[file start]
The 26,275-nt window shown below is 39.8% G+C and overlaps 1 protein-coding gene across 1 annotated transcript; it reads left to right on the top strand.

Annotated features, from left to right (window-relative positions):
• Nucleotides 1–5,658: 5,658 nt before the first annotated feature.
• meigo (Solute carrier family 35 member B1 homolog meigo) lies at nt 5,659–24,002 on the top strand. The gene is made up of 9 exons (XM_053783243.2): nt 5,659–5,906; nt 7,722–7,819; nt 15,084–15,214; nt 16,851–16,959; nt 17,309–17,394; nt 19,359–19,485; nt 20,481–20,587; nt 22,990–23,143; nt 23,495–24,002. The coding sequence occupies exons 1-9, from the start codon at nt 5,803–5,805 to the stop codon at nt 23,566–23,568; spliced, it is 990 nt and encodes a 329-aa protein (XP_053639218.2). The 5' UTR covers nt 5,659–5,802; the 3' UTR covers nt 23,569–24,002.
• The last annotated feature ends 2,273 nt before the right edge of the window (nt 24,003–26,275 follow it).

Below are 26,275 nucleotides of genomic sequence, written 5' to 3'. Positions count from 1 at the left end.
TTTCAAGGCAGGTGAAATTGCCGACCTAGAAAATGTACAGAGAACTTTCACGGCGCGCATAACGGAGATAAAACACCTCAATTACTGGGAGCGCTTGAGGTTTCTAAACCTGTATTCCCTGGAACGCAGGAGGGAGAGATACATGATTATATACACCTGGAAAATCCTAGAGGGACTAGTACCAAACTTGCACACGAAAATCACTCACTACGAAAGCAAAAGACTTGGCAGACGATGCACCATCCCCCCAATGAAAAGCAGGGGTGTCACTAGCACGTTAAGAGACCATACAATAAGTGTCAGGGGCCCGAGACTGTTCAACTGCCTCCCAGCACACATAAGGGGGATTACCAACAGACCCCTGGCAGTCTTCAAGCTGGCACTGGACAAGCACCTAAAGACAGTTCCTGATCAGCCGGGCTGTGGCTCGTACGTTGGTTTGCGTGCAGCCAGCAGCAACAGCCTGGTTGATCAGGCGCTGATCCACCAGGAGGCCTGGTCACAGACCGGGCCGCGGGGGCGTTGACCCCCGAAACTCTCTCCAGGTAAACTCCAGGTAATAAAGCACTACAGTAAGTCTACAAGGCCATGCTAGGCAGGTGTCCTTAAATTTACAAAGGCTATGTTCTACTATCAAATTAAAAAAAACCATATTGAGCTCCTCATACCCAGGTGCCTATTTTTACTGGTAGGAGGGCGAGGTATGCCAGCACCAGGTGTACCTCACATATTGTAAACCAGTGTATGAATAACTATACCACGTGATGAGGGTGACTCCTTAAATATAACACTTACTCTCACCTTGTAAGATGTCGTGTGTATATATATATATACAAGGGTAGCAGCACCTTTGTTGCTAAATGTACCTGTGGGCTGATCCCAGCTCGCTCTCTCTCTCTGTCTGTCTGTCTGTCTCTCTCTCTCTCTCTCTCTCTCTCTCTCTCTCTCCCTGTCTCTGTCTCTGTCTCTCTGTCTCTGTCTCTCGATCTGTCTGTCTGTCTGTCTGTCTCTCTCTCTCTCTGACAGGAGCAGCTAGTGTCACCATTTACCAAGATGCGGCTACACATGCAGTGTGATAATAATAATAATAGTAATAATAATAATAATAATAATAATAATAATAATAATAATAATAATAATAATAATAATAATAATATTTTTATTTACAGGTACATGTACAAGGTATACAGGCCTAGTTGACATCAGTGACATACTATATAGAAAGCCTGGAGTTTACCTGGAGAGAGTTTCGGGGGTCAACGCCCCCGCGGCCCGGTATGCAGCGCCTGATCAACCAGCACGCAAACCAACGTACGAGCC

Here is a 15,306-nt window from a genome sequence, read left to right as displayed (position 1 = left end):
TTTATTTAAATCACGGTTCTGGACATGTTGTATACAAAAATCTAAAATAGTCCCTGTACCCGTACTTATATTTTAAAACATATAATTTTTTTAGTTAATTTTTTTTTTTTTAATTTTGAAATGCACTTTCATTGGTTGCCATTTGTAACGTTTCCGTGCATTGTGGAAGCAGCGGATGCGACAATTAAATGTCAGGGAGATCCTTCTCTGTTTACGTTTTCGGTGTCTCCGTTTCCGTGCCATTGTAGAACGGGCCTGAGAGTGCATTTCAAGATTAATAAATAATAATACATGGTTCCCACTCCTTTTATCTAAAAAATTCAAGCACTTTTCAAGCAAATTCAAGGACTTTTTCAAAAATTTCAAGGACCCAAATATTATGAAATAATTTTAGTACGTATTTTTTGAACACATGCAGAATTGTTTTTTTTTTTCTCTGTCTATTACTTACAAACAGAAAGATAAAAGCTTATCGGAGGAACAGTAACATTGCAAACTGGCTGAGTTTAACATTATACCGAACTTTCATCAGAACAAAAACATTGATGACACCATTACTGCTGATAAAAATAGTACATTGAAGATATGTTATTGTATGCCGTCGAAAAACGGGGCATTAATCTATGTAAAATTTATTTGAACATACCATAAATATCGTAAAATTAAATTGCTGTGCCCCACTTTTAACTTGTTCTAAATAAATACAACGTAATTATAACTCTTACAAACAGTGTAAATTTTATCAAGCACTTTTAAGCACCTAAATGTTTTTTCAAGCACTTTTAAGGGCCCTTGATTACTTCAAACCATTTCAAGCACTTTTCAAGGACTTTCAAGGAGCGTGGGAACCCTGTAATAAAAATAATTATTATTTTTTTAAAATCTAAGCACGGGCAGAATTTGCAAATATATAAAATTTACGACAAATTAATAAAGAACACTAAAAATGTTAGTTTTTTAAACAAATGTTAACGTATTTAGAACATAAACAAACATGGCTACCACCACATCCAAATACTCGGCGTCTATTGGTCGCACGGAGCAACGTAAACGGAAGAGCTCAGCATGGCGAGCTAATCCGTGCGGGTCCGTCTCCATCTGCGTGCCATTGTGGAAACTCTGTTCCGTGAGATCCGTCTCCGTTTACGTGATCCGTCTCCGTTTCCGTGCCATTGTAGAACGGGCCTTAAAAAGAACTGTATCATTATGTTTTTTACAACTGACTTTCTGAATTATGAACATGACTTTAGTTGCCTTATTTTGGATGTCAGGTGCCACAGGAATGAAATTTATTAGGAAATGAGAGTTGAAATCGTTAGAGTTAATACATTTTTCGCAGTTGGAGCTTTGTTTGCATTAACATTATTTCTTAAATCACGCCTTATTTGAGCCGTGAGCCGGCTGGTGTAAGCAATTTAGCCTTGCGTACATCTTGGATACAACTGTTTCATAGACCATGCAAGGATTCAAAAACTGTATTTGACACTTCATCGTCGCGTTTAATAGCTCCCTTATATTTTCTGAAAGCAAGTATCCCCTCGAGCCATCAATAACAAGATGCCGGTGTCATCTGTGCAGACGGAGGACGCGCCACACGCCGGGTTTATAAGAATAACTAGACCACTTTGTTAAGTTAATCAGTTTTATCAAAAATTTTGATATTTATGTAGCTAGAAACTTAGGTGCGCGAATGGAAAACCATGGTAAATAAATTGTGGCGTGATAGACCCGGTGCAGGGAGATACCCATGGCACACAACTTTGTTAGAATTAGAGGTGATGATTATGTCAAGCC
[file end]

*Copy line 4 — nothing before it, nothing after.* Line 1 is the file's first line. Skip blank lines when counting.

• meigo (Solute carrier family 35 member B1 homolog meigo) lies at nt 5,659–24,002 on the top strand. The gene is made up of 9 exons (XM_053783243.2): nt 5,659–5,906; nt 7,722–7,819; nt 15,084–15,214; nt 16,851–16,959; nt 17,309–17,394; nt 19,359–19,485; nt 20,481–20,587; nt 22,990–23,143; nt 23,495–24,002. The coding sequence occupies exons 1-9, from the start codon at nt 5,803–5,805 to the stop codon at nt 23,566–23,568; spliced, it is 990 nt and encodes a 329-aa protein (XP_053639218.2). The 5' UTR covers nt 5,659–5,802; the 3' UTR covers nt 23,569–24,002.